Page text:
"The way you wear your hat,

The way you tied my fly,

The memory of all that,

No, no they can't take that away from me.

The way you run the rafts,

The way you drink 'til 3,

The way you serve our needs,

No, no they can't take that away from me.

We may never, never meet again,

On the bumpy river Salmon,

Still I'll always keep the memory of ...

The way you pitched our tents,

The way you cooked our meals,

The way you've changed my life,

No, no they can't take that away from me."

People started to sense the end of the trip on this final night and their angst over the notion of going back to normal life was palpable. I felt the same way. I had gotten the opportunity to meet and learn from an incredible variety of people, which I consider the most enviable element of the life of a river guide.

On the final day I rode along with Joel Huettig, 38, to the take-out at Cache Bar. He masterfully navigated the waters of Rubber and Cramer rapids before we reached the confluence with the Main Salmon. Huettig's medium build and quick wit make him both approachable and an excellent conversationalist.

The Boise resident has been guiding for more than 15 years, opposite his elementary school teaching career the rest of the year--a suitable profession for his even-tempered personality.

We chatted about "the river giveth and the river taketh away" aspect of his summer work. Over time, when you are gone for more than three consecutive months a year, bad stuff occasionally happens at home. In 2003, Huettig got off a trip to devastating news: His father had been killed in a car accident and he didn't find out for several days. In 1998, his aunt also passed away unexpectedly while he was on the river.

Shortly after we came off of the Middle Fork and passed through the small town of Salmon on our way back to the warehouse, we were greeted with yet another sobering reminder of the occupation. As soon as we reached cell service, Minder--my sweep captain from day two--received a call from his father who had been battling cancer.

I pretended to ignore his conversation as we cruised methodically down Highway 93 but knew things had taken a turn for the worse when I heard him say, "I love you, Dad. It's great to still be able to hear your voice."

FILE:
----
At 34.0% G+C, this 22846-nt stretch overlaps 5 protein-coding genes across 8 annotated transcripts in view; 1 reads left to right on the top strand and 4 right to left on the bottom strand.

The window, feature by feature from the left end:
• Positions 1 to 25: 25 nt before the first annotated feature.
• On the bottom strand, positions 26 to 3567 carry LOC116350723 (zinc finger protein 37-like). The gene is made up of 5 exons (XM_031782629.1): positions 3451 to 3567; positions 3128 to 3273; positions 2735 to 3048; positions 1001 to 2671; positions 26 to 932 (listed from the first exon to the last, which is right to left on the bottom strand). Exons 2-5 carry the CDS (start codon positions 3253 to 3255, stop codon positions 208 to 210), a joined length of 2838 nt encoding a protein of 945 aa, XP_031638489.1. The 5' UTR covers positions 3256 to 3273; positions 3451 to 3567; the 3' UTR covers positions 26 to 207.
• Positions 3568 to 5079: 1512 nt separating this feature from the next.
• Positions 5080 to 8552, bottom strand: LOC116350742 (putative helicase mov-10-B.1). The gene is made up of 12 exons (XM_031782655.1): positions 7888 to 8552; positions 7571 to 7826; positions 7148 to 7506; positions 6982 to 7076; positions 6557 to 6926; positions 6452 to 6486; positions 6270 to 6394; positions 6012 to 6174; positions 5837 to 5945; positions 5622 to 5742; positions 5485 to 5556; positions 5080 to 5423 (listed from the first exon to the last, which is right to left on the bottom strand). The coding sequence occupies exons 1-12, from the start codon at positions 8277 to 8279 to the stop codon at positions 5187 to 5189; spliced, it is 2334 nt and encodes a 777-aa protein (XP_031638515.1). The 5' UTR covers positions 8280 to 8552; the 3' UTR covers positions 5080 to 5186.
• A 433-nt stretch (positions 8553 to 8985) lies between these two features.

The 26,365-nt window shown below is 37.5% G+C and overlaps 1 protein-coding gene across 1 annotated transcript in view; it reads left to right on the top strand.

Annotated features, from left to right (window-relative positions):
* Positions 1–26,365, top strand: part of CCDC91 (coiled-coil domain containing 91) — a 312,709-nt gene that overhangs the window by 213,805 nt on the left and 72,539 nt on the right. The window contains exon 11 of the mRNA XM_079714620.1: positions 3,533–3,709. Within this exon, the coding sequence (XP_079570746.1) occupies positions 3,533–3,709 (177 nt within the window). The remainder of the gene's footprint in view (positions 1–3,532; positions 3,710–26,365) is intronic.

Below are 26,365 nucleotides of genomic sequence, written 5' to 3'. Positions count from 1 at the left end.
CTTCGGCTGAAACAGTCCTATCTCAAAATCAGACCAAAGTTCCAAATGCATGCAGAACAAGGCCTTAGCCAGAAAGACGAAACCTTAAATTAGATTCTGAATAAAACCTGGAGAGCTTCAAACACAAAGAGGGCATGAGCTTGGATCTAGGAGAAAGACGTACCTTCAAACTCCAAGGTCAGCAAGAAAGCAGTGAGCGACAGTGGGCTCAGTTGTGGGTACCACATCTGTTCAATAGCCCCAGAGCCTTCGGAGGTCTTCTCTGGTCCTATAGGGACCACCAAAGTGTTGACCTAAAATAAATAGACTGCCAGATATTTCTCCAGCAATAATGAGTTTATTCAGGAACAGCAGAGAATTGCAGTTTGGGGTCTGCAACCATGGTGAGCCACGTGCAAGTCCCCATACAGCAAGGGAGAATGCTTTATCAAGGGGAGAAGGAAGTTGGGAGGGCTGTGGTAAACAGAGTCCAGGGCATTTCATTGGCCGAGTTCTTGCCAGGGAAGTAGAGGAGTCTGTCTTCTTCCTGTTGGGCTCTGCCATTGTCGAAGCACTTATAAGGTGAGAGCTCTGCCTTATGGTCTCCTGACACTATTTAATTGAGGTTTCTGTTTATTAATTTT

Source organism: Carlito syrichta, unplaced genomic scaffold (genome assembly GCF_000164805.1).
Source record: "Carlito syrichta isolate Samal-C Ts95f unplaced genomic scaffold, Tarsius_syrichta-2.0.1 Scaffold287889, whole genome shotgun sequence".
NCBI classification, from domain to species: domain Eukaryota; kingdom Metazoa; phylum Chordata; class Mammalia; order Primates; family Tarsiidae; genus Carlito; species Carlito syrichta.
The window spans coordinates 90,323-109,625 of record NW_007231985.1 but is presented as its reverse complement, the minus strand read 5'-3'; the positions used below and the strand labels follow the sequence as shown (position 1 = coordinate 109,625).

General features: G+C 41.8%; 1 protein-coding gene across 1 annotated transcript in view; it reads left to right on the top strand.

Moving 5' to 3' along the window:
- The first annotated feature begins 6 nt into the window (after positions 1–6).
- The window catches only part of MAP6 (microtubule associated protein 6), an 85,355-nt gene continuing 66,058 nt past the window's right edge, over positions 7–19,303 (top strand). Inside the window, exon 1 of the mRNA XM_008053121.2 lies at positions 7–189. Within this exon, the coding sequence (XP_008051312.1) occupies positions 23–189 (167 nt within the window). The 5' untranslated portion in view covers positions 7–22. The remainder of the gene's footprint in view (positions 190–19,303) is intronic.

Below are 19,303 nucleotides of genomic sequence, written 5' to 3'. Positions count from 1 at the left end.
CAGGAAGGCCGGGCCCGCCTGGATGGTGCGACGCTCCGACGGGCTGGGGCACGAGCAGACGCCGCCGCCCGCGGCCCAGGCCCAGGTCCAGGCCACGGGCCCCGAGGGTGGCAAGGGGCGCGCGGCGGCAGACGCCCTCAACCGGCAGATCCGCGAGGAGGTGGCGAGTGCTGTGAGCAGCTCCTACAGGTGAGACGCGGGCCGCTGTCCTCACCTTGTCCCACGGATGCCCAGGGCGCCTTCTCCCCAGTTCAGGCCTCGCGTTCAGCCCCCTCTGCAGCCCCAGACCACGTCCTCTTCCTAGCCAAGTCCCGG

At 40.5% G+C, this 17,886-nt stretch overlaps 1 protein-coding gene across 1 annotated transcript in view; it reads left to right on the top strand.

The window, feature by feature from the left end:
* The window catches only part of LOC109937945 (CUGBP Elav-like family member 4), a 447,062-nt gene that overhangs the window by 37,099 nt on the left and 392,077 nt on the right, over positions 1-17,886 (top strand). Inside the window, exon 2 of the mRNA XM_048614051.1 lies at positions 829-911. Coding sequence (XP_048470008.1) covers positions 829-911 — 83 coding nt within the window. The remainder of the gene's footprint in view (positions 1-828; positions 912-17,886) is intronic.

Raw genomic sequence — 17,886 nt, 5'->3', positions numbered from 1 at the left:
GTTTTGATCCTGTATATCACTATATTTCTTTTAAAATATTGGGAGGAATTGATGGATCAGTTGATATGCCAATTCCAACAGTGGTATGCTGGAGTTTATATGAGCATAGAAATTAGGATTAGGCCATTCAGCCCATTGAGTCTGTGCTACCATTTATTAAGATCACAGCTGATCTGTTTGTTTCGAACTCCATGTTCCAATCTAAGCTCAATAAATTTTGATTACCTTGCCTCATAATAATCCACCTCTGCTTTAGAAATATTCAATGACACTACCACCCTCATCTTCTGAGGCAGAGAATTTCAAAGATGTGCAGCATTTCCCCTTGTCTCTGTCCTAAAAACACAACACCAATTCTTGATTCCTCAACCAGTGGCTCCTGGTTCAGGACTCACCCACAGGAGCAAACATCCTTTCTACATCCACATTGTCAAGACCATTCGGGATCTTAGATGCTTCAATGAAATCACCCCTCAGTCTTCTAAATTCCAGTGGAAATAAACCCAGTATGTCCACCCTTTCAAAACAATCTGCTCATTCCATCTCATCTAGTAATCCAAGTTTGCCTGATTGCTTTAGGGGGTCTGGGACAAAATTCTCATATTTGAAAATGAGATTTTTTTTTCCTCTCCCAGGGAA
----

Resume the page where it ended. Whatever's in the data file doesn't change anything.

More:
This had been Minder's reality for quite some time with the ups and downs of a terminal diagnosis, so he braced for a call that would come soon, requiring him to return home to Council and say a final goodbye to his father.

We unloaded gear back at the Hughes warehouse in Stanley and set out on the town for a little R&R. At 3 a.m., with the guides fast asleep, I heard the warehouse phone ring. It was Minder's fiance. It was that call. Minder hit the road shortly after on his way home. His father held on just long enough--passing away a few hours after Minder made it back to the central Idaho ranch of his upbringing.

For most of the Hughes crew, this was their sixth or seventh consecutive trip of the 2012 season. Six days on the river, one day off, one day rigging and back on the river. So it goes all summer. They have families, mortgages, school, jobs all waiting for them, but on the river, guides are entrenched in another world. An animal rolls into camp, a guest sprains his or her ankle, it begins to rain and the tent flies need to be put up in a hurry--a river guide is always on-call.

Before heading back to Boise, I chatted with day four sweep boat captain Bob Madrazo, 65. With Paul Newman-esque good looks and a youthful disposition, Madrazo gets along well with almost everyone he meets on the river. He has a comfortable pension, a ranch on the McKenzie River in Oregon, and a 40-foot sailboat docked in Monterrey, Calif., meaning the retired high-school principal certainly isn't on the river for financial reasons.

He has been doing this with his summers for more than 35 years because he enjoys the experience and he makes enough money to accommodate his annual international travel diet.

"I like serving people," Madrazo said in his ever-relaxed tone.

He will return to California for a few months after river season before heading off to Bali to meet his South African girlfriend, then eventually heading to the Caribbean for a four-month sailing excursion, before heading back to Idaho next summer. An impressive life, albeit somewhat unorthodox.

Five nights, six days, five camps, five kitchens, five dining areas, 80 tents and countless random tasks. I had spent a week in the life of a river guide-in-training--a week in the life of a swamper. I came away with a tremendous appreciation for both guests and guides and what it takes to be an outfitter on Idaho's most coveted river.

The life of a guide isn't always easy or glamorous. It requires balance and temperament for life on and off the river. The amount of work that these folks put into making sure that guests have an enjoyable, safe and comfortable experience is incredible, not to mention the tremendous sacrifices they sometimes make on the home front to earn this living.

"It's a beautiful place to be tired," Brunzell said.